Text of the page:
Thursday, October 10, 2013
Wednesday, July 24, 2013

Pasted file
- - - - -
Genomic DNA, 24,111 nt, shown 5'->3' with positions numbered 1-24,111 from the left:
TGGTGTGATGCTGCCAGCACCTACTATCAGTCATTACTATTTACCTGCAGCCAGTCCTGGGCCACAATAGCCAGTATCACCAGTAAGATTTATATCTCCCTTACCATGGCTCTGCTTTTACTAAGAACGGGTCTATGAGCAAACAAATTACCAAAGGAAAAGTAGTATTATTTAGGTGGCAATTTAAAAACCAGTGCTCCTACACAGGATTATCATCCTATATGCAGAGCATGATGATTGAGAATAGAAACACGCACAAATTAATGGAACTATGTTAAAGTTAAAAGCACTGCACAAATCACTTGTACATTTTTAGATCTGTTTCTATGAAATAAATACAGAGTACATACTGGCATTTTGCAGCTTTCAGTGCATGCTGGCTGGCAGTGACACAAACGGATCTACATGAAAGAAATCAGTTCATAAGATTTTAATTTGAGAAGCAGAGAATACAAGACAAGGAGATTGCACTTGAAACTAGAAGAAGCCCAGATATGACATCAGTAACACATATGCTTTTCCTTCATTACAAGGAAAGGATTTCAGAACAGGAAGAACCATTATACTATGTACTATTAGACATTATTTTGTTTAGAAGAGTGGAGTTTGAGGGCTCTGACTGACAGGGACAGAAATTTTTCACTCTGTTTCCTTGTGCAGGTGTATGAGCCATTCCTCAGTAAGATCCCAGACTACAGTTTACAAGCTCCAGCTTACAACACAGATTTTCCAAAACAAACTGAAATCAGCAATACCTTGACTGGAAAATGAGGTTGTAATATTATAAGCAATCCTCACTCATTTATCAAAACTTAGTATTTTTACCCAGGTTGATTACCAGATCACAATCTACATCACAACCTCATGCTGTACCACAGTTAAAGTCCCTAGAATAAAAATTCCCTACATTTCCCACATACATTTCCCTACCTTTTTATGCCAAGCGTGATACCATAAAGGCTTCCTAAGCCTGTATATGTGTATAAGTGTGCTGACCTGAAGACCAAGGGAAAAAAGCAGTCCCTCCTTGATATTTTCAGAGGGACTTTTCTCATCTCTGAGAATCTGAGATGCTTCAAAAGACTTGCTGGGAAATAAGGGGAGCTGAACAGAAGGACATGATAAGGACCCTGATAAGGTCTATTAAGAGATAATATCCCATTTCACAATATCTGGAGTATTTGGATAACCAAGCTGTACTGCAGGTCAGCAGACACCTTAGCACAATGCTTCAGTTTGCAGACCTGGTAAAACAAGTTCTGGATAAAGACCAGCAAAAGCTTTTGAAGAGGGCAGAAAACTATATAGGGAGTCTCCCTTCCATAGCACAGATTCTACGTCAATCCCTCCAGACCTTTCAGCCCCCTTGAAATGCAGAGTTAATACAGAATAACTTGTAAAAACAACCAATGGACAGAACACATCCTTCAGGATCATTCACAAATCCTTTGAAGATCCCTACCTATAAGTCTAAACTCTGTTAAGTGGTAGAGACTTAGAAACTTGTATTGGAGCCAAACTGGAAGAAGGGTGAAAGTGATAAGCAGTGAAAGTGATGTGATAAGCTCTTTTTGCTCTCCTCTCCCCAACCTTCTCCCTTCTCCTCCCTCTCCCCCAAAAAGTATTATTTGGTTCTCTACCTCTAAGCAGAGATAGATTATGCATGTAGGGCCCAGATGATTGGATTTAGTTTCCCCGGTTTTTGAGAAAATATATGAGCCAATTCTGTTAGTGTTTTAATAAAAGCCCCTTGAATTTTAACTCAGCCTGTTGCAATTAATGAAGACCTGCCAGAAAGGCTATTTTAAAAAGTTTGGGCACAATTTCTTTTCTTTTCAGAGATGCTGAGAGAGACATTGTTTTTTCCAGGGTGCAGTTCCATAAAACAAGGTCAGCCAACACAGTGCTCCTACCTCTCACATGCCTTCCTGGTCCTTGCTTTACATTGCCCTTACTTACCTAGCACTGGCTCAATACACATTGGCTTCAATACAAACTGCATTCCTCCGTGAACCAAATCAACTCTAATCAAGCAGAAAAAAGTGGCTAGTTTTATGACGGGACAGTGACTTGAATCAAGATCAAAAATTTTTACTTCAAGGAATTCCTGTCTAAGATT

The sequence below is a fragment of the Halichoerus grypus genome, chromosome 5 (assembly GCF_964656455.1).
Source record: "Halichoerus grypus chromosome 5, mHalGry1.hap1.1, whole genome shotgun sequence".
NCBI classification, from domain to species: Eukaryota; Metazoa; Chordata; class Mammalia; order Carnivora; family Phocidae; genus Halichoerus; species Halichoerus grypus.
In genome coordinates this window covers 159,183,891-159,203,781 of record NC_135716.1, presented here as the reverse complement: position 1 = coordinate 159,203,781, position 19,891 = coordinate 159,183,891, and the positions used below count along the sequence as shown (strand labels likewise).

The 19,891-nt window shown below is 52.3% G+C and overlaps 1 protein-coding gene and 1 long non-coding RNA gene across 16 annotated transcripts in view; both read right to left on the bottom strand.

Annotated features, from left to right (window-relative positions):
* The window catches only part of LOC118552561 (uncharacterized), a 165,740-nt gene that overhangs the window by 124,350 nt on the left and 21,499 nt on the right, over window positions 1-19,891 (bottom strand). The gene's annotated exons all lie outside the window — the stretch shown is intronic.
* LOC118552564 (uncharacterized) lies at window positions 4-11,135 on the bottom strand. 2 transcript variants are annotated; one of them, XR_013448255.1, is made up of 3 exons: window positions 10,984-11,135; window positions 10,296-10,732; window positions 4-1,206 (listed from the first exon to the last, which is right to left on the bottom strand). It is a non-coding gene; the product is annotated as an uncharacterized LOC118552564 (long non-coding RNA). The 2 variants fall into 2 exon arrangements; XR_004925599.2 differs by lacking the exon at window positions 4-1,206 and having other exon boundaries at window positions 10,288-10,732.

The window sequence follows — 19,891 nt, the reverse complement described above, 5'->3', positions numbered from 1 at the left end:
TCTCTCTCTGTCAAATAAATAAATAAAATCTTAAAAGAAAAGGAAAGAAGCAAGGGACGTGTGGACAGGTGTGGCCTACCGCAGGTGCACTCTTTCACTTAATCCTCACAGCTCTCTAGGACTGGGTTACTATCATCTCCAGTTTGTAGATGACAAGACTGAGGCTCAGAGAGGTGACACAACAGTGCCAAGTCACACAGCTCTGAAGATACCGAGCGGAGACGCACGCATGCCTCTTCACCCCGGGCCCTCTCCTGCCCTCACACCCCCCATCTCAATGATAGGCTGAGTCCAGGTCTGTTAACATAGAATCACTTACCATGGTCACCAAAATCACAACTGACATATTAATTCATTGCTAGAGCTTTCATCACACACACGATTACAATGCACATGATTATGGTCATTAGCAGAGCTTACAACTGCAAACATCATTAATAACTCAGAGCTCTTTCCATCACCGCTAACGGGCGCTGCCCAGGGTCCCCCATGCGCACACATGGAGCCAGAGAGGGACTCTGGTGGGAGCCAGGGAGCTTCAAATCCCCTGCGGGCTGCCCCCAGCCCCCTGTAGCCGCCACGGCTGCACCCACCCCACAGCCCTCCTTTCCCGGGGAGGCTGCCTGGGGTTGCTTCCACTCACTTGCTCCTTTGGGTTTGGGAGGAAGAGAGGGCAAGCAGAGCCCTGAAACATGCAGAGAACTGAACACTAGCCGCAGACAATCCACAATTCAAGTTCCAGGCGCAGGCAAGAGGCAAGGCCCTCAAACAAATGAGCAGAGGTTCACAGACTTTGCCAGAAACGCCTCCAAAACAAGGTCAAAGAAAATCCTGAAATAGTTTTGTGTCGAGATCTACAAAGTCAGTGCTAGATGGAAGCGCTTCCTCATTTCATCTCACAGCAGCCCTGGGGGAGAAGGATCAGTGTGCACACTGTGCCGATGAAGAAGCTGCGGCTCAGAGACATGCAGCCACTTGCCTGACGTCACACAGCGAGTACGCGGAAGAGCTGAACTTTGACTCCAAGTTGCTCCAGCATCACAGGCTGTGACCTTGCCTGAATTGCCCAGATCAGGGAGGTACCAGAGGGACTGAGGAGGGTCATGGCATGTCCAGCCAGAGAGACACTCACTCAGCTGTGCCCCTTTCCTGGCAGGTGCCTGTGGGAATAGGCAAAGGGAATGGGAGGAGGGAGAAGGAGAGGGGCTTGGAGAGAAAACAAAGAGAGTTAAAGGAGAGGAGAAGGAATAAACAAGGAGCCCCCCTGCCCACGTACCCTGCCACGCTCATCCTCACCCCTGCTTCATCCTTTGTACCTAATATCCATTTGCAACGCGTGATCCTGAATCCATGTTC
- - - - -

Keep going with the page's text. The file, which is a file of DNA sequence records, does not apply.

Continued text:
A couple of weeks ago the Blantyre City Assembly demolished illegal settlements at the foot of Soche Hill. Most of the squatters cried foul after investing their hard earned money to no avail. Blantyre is not the only city beset by a problem of squatters. In the capital, there have been squatter settlements between area 49 and 18. Squatter settlements have developed in Ntandire, Tsiliza and area 51 close to the Kanengo Industrial area. Squatters also took over some Malawi Housing Corporation (MHC) in area 49 and there have been court battles with the “land owners”. Apparently some of the squatters are not average persons, but individuals of high standing that can afford services of private legal counsel, but are frustrated by deliberate red tape that fuels corruption in public institutions responsible for land distribution. The issue I raise is who really legally gets land to build homes in our urban areas? Or put it differently, whose interests does the Malawi Housing Corporation, Ministry of Lands and City Assemblies really serve? Normally, the city assemblies, the Ministry of Lands and the Malawi Housing Corporation are generally the main players in the land market for residential properties. I am not sure whether these institutions have taken cognisance of the rising population in the urban areas. The reaction to the rising demand for decent accommodation in the urban areas seems to fall on deaf years as the public land system appears too inflexible. One would be tempted to think that the public land system is deliberately failing to respond to needs of housing because of an institutionalised system of graft and corruption. The question again is who do these institutions really serve? Their inaction often crowded with one of the worst forms of bureaucracy has led to squatter suburbs in our cities. Sometimes, I tend to think of these institutions as a financial scam that is duping the public by promising them access to land to build their homes and collecting money from them. It would appear to be no different from the many tricksters in town running extortion rackets. Honestly, if individuals go in the Lands Ministry Offices, City Assemblies and the Malawi Housing Corporation and pay a fee and never get land, what would you call it? You can’t pay for a service and never get one. It appears only those politically connected or willing to pay a bribe are well served by these institutions. Consequently, desperate individuals have now taken matters in their own hands and developing properties without any plans or approvals. Sometimes, I wonder whether any serious planning takes place in these institutions. The Malawi population is growing at a very fast rate and the demand of housing is ever on the surge. We have a lot of individuals that are willing to build their own homes, but are frustrated by the institutionalised corruption that is a norm in the Lands Ministry, City Assemblies and the Malawi Housing Corporation. How many bribes are we going to pay? A bribe at ESCOM, a bribe at Road Traffic, a bribe to the Traffic cops and goes the list. If we can quantify bribes, the treasury is probably loosing billions of resources that can be used to stock our hospitals of essential drugs and develop our education system. Currently there is what I would call two types of squatters. We have the urban poor that have been more affected by lack of decent low cost housing and living in squalor. Most of these individuals encroach public land and build structures that barely come close to decent housing. Later on these squatters start selling their piece of their encroached land to a relatively affluent group of squatters, that I would loosely call “middle class” at a high price. Sometimes the same piece of land is sold to multiple individuals to maximise “returns”. Such is the reality that confronts the urban poor. The “middle class” category of individuals has been frustrated by public institutions to access land and has probably been on the waiting list for many years. Out of such encroached land comes decent homes, but not planned and gives a lot of complications with respect to provision of public utilities such as water and electricity. Never mind the erratic supply of water and electricity, it qualifies for a Phd thesis. The city assemblies in the process lose a lot in terms of potential revenue from city rates as such properties bear no formal registration. Demarcating and registering such encroached land in official registry is a costly process and takes years. City assemblies loose revenue that they need to provide various services. This group of squatters is well organised and has fought some successful battles in court. I don’t think our urban areas should develop suburbs from squatters and create towns in such a manner. While the Land Act has been revised and passed by parliament, serious questions still exist in the execution of land access. Institutions at the pinnacle of land distribution remain one the most corrupt in the country, and potential property developers are frustrated and continue to take matters into their own hands. Is it a question that no one at the political level cares? The question we should ask: whose interests does the Ministry of Lands, City Assemblies and the Malawi Housing Corporation serve? Surely, not the average person that wants to own a home or property but something else.